“This is a sad day for our country,” Mark Zuckerberg, the Facebook founder, wrote on his personal page. “It is particularly cruel to offer young people the American dream, encourage them to come out of the shadows and trust our government, and then punish them for it.”

Former President Barack Obama, who had warned that any threat to the program would prompt him to speak out, called his successor’s decision “wrong,” “self-defeating” and “cruel.”

“Whatever concerns or complaints Americans may have about immigration in general, we shouldn’t threaten the future of this group of young people who are here through no fault of their own, who pose no threat, who are not taking away anything from the rest of us,” Mr. Obama wrote on Facebook.

Both he and Mr. Trump said the onus was now on lawmakers to protect the young immigrants as part of a broader overhaul of the immigration system that would also toughen enforcement.

But despite broad and longstanding bipartisan support for measures to legalize unauthorized immigrants brought to the United States as children, the odds of a sweeping immigration deal in a deeply divided Congress appeared long. Legislation to protect the “dreamers” has also repeatedly died in Congress.

Just hours after the angry reaction to Mr. Trump’s decision, the president appeared to have second thoughts. In a late-evening tweet, Mr. Trump specifically called on Congress to “legalize DACA,” something his administration’s officials had declined to do earlier in the day.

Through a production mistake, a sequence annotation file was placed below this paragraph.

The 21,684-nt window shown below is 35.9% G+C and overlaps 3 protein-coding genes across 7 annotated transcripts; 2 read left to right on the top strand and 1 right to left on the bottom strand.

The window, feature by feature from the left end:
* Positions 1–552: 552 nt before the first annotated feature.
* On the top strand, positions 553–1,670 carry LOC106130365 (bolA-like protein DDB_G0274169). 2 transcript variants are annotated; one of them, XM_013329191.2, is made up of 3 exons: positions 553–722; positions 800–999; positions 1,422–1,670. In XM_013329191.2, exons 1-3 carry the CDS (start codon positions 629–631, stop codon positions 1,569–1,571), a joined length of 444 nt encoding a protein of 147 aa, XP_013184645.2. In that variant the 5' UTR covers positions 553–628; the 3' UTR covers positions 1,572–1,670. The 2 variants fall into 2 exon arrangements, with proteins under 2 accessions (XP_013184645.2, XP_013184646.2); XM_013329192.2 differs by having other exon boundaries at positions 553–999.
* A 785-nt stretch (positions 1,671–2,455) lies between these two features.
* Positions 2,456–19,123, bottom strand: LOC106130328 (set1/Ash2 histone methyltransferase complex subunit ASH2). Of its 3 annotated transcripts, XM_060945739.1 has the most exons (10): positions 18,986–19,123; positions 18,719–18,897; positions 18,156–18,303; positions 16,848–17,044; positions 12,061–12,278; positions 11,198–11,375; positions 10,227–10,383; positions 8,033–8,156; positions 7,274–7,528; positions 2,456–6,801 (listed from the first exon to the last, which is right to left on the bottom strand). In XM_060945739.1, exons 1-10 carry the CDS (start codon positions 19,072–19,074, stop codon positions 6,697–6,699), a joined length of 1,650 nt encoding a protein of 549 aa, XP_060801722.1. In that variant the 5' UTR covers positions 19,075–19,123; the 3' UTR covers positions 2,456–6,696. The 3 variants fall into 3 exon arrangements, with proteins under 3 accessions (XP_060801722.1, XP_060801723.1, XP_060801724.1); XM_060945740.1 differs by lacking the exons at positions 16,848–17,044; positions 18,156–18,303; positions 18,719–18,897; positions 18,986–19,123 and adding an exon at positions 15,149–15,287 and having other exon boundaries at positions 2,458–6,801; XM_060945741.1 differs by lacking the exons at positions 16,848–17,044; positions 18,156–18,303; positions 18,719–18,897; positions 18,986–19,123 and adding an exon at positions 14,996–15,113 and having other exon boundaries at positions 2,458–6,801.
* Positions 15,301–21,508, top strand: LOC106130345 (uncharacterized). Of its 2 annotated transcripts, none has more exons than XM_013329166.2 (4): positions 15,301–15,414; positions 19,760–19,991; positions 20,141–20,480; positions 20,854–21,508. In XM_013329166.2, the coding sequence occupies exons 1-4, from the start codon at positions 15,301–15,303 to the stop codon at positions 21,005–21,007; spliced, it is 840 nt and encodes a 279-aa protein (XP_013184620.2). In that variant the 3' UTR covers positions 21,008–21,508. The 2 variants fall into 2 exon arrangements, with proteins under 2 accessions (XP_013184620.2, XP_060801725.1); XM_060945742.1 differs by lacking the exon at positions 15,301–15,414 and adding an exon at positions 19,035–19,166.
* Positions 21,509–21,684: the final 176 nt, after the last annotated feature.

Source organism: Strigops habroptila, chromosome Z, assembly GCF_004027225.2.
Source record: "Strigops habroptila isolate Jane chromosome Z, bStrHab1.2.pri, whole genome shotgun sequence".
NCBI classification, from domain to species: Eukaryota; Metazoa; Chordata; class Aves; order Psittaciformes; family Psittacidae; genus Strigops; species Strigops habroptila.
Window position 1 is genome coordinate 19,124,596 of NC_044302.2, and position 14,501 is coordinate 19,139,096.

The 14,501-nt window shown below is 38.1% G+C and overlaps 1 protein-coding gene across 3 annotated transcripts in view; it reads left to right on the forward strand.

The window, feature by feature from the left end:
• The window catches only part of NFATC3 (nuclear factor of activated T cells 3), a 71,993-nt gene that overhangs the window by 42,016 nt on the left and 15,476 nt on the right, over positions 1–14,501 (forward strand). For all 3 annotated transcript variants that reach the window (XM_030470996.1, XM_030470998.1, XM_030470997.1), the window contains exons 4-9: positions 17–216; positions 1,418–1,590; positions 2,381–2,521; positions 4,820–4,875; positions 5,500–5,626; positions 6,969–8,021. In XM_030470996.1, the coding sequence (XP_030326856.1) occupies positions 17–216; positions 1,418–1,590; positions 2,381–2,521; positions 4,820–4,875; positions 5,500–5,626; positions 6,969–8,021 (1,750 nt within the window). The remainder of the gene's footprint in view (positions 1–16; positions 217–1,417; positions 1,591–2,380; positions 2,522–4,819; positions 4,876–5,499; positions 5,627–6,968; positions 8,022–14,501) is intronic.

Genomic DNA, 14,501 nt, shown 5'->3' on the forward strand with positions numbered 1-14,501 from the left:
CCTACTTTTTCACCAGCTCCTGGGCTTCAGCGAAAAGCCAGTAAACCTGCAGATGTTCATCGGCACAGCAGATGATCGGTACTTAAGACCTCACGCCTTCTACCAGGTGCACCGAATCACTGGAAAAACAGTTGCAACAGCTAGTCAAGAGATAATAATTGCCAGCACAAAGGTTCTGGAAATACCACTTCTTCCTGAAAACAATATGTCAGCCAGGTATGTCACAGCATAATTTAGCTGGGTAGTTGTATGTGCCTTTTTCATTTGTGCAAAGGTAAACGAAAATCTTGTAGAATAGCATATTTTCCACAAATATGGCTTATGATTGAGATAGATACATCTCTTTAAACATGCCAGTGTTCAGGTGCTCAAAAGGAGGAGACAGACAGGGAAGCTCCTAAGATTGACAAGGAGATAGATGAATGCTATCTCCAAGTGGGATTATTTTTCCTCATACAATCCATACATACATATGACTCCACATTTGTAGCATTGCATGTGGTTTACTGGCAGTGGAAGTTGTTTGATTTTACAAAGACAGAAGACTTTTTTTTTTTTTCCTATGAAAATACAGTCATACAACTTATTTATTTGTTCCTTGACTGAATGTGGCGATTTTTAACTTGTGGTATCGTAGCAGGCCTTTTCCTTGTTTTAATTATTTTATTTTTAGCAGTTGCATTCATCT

Mr. Trump also warned lawmakers that if they do not legislate a program similar to the one Mr. Obama created through executive authority, he will “revisit this issue!” — a statement sure to inject more uncertainty into the ultimate fate of the young, undocumented immigrants who have been benefiting from the program since 2012.

Conservatives praised Mr. Trump’s move, though some expressed frustration that he had taken so long to rescind the program and that the gradual phaseout could mean that some immigrants retained protection from deportation until October 2019.

The White House portrayed the decision as a matter of legal necessity, given that nine Republican state attorneys general had threatened to sue to halt the program immediately if Mr. Trump did not act.

Months of internal White House debate preceded the move, as did the president’s public display of his own conflicted feelings. He once referred to DACA recipients as “incredible kids.”

The president’s wavering was reflected in a day of conflicting messages from him and his team. Hours after his statement was released, Mr. Trump told reporters that he had “great love” for the beneficiaries of the program he had just ended.

“I have a love for these people, and hopefully now Congress will be able to help them and do it properly,” he said. But he notably did not endorse bipartisan legislation to codify the program’s protections, leaving it unclear whether he would back such a solution.